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Old 06-10-2013, 06:36 AM   #28
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We had amazing hosts over a Memorial Day at Peninsula State Park in Wisconsin. About 50% of the campground was closed due to an electrification project. DH goofed and didn't charge the three batteries we had along. So at 3 a.m on the first night it was about 40 degrees and we had three dead batteries. DH went over to the host the next morning and the battery was plugged in and charged. We had our own charger but they had a charger set up for this purpose. Many of the campground roads were roped off. What the superintendent didn't realize was that the bigger rigs (we are in a full size crew cab towing a Roo 233S) couldn't make the turns to get out with the roads blocked. The Host recognized it and by the time we were ready to leave the barriers were down. They stopped by our site as we were getting ready to leave to let us know that the dump station had been closed due to a crack. They then provided an alternative park for us to go to. We were really glad they were there.
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Old 06-11-2013, 01:21 AM   #29
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Though we've had good experiences in the past - on this particular trip those are our observations, like them or not . We are simply sharing so people know that the hosts aren't always good.
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Old 06-11-2013, 05:49 AM   #30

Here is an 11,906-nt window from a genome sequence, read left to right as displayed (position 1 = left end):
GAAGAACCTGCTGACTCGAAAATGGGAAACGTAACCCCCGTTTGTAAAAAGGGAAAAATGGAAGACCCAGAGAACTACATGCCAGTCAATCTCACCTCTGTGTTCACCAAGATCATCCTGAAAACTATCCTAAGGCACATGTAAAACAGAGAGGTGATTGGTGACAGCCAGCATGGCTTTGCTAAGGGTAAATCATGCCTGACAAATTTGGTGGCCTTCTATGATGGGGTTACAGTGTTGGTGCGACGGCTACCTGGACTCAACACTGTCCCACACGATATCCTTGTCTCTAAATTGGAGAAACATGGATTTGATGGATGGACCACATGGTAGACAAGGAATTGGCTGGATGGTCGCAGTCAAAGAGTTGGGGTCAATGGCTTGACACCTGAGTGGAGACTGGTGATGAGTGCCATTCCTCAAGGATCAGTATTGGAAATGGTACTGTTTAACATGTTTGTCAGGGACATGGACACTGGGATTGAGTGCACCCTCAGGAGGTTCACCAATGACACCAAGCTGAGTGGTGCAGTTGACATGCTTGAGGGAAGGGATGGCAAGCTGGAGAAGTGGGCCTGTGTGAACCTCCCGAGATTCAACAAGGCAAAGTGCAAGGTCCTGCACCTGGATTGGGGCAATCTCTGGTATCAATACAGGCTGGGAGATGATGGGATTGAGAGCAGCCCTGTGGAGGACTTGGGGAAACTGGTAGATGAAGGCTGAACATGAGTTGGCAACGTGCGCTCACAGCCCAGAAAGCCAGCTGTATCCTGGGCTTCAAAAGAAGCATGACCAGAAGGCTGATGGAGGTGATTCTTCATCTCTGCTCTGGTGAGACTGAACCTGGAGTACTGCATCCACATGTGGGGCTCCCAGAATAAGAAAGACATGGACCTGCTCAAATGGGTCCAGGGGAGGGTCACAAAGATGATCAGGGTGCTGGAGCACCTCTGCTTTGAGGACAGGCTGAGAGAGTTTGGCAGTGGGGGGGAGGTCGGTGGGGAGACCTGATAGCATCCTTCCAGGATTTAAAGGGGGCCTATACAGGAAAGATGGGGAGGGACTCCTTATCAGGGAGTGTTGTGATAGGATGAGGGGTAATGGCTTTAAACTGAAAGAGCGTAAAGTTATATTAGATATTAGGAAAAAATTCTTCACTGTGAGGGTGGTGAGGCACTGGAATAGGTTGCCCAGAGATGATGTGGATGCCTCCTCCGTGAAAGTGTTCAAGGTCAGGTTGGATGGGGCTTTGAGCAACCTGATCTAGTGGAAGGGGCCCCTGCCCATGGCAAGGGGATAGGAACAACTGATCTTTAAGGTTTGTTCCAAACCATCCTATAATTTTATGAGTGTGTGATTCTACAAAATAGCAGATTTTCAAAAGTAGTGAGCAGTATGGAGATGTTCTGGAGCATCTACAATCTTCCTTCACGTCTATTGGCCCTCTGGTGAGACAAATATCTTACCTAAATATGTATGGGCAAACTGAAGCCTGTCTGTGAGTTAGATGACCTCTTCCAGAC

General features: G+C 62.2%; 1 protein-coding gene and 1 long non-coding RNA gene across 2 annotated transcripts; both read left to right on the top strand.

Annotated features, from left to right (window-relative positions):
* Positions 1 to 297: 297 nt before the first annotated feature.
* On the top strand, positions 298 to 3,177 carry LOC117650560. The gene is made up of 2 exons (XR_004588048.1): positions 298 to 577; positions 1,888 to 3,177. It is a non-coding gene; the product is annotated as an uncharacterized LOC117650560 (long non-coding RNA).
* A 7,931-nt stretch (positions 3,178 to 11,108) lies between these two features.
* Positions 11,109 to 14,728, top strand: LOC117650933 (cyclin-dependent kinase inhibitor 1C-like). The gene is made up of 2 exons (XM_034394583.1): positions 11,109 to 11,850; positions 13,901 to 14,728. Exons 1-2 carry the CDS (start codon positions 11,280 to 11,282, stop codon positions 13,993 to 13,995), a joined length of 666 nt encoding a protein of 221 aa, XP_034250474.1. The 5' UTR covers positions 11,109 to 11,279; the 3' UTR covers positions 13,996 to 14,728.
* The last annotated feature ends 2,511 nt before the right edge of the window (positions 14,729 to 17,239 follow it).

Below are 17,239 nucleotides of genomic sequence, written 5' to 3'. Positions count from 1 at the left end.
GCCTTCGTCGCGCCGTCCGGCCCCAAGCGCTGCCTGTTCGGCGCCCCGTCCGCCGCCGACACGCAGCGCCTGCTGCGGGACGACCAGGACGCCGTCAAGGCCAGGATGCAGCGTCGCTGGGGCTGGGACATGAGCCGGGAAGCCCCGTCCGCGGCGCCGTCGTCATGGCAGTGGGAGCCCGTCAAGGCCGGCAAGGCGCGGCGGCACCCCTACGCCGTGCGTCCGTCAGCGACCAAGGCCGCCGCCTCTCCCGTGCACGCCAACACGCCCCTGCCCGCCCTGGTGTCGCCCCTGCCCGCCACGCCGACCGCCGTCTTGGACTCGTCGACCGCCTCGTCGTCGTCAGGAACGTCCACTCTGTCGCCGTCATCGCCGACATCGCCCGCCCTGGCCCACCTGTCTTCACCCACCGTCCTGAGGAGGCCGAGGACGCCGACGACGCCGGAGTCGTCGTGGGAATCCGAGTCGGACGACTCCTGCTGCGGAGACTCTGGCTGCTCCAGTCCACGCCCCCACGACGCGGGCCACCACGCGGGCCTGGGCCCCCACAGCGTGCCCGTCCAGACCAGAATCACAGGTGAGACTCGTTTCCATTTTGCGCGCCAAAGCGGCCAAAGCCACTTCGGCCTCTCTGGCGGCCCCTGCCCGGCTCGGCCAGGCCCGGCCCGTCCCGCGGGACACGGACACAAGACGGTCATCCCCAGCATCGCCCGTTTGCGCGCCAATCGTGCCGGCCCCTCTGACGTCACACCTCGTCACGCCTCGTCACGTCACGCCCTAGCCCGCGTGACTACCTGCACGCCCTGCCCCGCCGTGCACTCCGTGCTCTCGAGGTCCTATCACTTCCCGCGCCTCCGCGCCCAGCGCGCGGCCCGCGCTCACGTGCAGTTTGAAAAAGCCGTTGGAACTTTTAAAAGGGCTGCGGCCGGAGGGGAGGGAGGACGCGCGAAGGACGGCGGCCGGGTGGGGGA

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When I saw this thread title, I had to read it since my DH and I just put in our 2nd weekend of hosting at an Ohio state park. To Jim Scofield, I'm sorry for the bad experience you had over your water pipe. In our camping travels, we've hardly noticed the camp hosts. We've never needed one for anything or had any interaction with them. I would notice them out and about in the Gators or cleaning fire pits. I didn't really have a clue what their jobs included. After only doing this for a couple weeks, I will have to say it is much harder than we expected it to be. We are volunteering 20 hours/week for a free campsite. There was a nearby festival this past weekend, which filled the campground. This campground has only pit toilets and no showers. There are only 10 electric sites, so most of the campers are tent campers. We were told that our duties are to keep toilet paper stocked in the toilets, clean up sites when campers leave, report problems to park staff, and just be visible and helpful to the campground visitors. We are not allowed to do repairs, clean the toilets, handle money transactions, or do anything that the state employees are paid to do. This area is known for its beautiful scenery and hiking trails. Part of our job is to get to know all we can about the area and the trails, so that we can answer all the questions that we are asked. Sounds simple enough, however we quickly found out that our work days begin very early and continue into the night. Tent campers use a lot of toilet paper! People sneak in and pitch tents in the middle of the night. One group wanted to play the bongos until the wee hours of the morning and had to be thrown out eventually. I had about 4 hours sleep Saturday night. We're in constant contact with the office staff, reporting in when sites are vacated, and they let us know when new people are on their way back. We both work during the week at our regular jobs, then do this on the weekends. We're hoping to volunteer as hosts full-time when we retire. I can't speak for other campgrounds, but here we work hard for our free campsite. We have much to learn, but we know already that we love it. You really do need to be a "people person," expect to be on duty 24 hours/day, and love what you do.